Expect the average net worth of a member of Congress â€” now about $1.5 million â€” to take another leap upward. That’s because five members of the Supreme Court decided that wealth, as speech, cannot be regulated. In doing so, the Roberts court continued to dismantle the “fairness” logic of past congressional attempts at campaign finance reform by labeling such reforms as censorship.
In a 5-4 decision, the Court ruled that it is unconstitutional to allow candidates facing self-financing, wealthy opponents to accept larger-than-normal contributions. This decision will decrease the number of financially viable congressional candidates.
The Court struck down a provision of the Bipartisan Campaign Reform Act known as the “millionaires’ amendment.” Congress wrote that into the reform act as a means to combat the perception that seats in Congress could be “bought” by regulating “soft money” flowing into campaigns. “Soft money” is, generally, that given to political parties but not specifically to support a particular candidate.
The case was brought by Buffalo, N.Y., businessman Jack Davis, who used about $3.5 million of his own money â€” more than 90 percent of what he raised â€” in two losing campaigns for the House. Mr. Davis argued that the amendment discriminated against those who chose to self-finance campaigns to “convey a message of independence from lobbyists, large donors and other political ‘insiders.’ ”
His argument prevailed at the Court. The wealthy who can afford to self-finance campaigns are unaffected by the decision. But the amendment’s means for the not-wealthy to challenge such rich candidates â€” higher limits on campaign contributions, $6,900 rather than $2,300 â€” has been taken away.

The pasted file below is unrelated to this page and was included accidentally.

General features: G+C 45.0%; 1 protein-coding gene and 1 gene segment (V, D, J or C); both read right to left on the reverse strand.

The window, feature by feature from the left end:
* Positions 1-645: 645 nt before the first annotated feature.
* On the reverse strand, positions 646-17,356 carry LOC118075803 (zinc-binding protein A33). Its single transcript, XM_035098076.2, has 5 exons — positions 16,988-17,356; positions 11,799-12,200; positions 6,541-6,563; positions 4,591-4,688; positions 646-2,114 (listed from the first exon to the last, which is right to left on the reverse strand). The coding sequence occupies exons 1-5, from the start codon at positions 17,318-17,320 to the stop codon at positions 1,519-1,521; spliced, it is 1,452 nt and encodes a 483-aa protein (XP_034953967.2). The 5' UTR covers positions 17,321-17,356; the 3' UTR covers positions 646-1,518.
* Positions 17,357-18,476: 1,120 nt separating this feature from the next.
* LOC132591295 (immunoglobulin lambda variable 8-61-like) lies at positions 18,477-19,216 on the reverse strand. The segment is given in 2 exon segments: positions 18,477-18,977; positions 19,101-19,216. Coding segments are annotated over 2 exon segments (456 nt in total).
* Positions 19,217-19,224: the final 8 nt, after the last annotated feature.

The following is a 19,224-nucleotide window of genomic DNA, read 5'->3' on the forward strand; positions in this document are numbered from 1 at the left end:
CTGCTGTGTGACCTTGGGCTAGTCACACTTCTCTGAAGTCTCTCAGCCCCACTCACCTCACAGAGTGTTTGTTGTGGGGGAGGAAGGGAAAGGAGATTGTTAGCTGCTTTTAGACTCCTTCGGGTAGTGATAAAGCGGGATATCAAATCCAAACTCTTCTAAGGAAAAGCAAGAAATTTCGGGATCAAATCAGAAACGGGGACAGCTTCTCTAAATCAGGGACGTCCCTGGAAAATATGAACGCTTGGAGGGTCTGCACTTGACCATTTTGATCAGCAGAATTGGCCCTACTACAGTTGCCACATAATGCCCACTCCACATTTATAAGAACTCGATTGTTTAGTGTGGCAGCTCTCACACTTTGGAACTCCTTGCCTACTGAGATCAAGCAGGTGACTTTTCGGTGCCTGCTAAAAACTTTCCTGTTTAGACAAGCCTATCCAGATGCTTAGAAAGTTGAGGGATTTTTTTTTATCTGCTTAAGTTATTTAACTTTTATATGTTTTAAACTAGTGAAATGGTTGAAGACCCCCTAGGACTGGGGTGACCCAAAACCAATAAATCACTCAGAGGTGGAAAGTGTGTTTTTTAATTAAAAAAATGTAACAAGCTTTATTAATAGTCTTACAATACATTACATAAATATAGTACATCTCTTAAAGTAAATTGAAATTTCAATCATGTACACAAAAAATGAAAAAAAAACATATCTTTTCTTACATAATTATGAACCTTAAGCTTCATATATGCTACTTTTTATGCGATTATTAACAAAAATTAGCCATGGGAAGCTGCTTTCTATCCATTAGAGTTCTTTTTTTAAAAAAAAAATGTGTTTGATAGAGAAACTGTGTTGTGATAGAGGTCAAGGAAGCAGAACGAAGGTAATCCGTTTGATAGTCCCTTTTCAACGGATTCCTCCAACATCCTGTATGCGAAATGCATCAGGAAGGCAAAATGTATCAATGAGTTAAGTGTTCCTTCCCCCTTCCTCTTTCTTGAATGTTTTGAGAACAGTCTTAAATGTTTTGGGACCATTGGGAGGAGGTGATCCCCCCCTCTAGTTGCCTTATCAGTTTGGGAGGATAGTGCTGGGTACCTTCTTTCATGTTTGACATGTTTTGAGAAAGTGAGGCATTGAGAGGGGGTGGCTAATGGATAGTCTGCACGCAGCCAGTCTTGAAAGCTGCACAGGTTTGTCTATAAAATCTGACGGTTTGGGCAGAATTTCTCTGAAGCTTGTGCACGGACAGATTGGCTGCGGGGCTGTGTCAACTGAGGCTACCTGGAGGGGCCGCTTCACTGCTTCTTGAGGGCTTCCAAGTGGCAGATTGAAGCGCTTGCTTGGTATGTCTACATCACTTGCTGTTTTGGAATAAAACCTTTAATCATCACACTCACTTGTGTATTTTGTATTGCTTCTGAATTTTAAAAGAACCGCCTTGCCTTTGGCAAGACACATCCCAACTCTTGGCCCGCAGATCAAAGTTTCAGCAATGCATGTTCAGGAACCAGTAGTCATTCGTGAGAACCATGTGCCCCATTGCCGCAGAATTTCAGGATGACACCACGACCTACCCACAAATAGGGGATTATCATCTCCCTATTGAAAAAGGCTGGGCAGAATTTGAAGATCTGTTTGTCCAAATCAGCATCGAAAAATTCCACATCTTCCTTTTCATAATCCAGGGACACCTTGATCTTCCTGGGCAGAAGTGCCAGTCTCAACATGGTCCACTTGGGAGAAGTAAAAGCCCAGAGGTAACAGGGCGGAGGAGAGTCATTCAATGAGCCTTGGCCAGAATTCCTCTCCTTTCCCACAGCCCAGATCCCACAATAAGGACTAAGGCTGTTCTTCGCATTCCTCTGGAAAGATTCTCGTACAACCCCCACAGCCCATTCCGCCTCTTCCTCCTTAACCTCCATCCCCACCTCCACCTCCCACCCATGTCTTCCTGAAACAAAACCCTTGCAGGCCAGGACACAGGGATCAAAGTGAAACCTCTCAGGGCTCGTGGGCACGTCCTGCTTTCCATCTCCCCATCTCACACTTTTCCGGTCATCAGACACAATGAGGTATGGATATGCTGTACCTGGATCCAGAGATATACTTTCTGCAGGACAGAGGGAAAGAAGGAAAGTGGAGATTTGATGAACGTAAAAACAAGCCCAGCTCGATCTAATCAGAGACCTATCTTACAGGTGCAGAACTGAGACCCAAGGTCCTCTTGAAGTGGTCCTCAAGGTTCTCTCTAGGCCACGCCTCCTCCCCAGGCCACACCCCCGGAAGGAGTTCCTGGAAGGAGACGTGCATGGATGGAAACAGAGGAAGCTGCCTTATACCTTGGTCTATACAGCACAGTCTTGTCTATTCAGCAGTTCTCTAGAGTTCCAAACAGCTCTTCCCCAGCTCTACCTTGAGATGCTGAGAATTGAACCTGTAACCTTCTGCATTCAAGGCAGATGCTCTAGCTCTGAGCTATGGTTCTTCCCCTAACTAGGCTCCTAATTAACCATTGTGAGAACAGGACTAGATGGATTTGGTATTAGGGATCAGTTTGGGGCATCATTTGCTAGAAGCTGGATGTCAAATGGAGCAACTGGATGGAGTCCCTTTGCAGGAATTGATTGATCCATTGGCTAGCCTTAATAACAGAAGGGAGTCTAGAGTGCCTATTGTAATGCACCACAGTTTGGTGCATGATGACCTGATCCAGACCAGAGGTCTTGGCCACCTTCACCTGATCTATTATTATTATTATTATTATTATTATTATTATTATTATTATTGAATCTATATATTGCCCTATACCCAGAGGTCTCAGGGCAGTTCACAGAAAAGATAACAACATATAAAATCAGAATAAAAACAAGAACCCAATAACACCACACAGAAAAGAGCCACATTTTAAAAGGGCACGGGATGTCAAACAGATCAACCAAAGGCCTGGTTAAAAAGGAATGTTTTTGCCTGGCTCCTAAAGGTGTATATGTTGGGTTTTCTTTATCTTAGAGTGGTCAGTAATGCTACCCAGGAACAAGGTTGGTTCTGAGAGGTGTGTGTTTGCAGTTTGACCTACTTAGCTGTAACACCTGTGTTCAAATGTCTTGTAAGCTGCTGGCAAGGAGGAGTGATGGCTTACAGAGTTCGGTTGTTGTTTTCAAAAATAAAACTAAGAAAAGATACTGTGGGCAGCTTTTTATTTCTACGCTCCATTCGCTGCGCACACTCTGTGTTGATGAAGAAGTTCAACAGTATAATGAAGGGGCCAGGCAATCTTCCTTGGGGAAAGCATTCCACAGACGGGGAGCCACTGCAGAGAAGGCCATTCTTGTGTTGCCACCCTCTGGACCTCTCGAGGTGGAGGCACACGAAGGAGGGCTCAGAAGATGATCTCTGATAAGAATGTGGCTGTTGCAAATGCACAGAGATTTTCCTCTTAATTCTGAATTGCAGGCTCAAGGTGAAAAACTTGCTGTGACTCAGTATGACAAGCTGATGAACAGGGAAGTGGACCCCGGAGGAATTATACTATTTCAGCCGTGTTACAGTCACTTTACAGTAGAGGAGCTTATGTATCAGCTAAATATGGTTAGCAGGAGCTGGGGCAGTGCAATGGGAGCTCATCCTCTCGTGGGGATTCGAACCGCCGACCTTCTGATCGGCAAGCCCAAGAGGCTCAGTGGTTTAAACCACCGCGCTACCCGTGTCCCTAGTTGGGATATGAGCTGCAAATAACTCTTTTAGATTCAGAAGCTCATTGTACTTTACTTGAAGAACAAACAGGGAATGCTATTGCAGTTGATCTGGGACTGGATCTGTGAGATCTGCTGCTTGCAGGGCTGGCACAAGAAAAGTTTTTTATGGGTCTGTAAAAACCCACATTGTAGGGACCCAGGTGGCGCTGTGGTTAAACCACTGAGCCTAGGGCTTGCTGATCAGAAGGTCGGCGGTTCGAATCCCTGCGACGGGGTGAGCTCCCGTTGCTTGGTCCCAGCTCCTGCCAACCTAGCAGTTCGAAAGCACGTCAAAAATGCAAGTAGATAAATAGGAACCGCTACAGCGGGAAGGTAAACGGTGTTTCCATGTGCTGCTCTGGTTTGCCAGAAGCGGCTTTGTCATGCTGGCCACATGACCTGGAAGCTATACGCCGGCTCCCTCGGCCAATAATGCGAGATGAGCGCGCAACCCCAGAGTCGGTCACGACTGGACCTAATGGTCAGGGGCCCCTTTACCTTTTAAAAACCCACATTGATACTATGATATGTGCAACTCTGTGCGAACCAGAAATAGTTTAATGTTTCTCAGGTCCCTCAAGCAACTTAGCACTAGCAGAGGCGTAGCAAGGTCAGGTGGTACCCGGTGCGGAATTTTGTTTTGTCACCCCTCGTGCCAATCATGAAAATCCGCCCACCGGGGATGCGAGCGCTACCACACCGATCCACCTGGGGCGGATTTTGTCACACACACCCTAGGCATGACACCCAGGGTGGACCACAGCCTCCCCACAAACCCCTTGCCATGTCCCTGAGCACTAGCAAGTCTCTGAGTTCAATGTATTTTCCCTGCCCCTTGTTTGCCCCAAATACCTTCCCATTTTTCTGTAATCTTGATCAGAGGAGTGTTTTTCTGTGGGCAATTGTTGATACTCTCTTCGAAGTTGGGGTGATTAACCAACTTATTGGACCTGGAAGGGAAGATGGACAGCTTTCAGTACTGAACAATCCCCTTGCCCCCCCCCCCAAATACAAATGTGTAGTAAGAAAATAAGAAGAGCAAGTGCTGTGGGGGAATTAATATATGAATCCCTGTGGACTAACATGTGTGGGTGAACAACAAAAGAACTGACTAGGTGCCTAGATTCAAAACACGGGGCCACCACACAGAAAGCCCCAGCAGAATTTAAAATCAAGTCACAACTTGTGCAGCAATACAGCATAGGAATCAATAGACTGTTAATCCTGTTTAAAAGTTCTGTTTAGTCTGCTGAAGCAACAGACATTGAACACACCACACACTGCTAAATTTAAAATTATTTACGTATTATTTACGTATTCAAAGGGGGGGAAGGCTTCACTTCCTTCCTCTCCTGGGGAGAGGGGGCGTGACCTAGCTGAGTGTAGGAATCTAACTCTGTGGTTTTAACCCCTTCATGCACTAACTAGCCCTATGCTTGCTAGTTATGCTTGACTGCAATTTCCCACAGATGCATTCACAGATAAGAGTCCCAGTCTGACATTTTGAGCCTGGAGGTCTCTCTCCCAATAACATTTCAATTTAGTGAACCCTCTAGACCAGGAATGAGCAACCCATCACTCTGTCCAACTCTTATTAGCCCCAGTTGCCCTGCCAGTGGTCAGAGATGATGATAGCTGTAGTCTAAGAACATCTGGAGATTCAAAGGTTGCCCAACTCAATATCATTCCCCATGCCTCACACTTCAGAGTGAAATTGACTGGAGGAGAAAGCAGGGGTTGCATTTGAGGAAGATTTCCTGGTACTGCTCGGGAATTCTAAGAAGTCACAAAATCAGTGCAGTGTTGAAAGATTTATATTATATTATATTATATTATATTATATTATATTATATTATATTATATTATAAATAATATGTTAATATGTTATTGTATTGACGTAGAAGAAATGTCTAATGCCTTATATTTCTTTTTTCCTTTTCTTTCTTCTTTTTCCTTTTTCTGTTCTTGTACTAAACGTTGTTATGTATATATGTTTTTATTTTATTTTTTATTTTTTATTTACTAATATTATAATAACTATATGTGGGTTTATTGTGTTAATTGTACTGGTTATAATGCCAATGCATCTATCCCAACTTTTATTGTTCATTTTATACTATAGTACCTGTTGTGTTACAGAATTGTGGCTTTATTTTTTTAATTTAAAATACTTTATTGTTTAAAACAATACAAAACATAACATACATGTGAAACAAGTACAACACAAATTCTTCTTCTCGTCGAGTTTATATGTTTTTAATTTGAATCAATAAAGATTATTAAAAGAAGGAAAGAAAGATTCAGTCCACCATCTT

That’s a severe setback for such candidates, because congressional campaigns have become extraordinarily expensive. Says Public Citizen:
The cost of congressional campaigns has skyrocketed, from an average of about $87,000 spent for successful House elections in 1976 (about $308,000 in 2006 dollars) to an average of $1.3 million spent on winning campaigns in 2006. Successful Senate candidates in 1976 spent an average of $609,000 (about $2.2 million in 2006 dollars), and in 2006, the average Senate winner spent an astonishing $9.6 million.
In the wake of this decision, the not-wealthy are immediately disadvantaged.
Justice John Paul Stevens, in another stinging dissent, lampooned Mr. Davis’ argument:
The millionaireâ€™s amendment quiets no speech at all. On the contrary, it does no more than assist the opponent of a self-funding candidate in his attempts to make his voice heard; this amplification in no way mutes the voice of the millionaire, who remains able to speak as loud and as long as he likes in support of his campaign.
The Davis v. Federal Election Commission decision, written by Justice Samuel Alito, is another strike by the Roberts court against congressional attempts (albeit lukewarm and self-serving) to regulate campaign finance. In 2007, the Court, in another 5-4 decision, loosened restrictions on political advertising paid for by corporations or unions in the weeks before an election, saying such restrictions amounted to censorship.
Critics of the Davis decision fear a five-member majority of the Roberts court appears intent on dismantling all forms of campaign finance reform. Adam Liptak’s New York Times story quotes Richard L. Hasen, a professor at Loyola Law School in Los Angeles:
Supporters of reasonable campaign finance regulation are now zero for three in the Roberts court. This is a signal of what is to come. What could easily fall following this case are the longstanding limits on corporate and union spending in federal elections. [emphasis added]
Expect incumbency rates in congressional elections to rise as campaign costs rise, leaving the less well-to-do unable to afford to compete with the wealthy. The electorate will be the poorer for it.